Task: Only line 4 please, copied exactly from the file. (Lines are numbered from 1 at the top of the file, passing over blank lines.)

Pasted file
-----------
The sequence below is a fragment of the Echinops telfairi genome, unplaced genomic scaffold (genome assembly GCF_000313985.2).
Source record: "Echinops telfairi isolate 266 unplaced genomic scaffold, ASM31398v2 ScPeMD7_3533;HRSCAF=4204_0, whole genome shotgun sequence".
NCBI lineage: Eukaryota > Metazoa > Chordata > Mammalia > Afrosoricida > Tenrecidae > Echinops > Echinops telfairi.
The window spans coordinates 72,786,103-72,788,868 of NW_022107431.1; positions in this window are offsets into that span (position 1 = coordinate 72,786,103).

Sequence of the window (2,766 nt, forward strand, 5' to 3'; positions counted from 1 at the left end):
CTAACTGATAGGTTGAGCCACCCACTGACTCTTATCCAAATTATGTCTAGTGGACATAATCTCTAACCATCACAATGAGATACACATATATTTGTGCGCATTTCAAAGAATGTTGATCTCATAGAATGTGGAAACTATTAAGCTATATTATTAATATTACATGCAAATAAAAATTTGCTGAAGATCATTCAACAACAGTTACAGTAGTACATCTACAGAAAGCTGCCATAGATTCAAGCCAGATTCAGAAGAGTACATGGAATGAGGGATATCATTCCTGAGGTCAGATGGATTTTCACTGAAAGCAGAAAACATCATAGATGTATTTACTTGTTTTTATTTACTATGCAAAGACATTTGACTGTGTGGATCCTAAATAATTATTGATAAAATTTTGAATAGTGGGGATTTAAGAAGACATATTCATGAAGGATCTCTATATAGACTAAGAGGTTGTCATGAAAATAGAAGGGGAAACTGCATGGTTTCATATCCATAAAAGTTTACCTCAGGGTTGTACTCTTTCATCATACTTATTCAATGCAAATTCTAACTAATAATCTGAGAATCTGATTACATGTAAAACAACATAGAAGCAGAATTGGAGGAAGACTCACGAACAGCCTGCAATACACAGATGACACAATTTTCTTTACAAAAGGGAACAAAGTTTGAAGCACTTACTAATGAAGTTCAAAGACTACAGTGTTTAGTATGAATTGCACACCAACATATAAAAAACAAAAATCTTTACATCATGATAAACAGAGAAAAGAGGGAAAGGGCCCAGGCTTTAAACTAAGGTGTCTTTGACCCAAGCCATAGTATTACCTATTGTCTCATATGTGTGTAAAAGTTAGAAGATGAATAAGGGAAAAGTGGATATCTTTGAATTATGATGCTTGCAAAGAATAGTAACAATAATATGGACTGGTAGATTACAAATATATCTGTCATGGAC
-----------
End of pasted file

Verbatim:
The window spans coordinates 72,786,103-72,788,868 of NW_022107431.1; positions in this window are offsets into that span (position 1 = coordinate 72,786,103).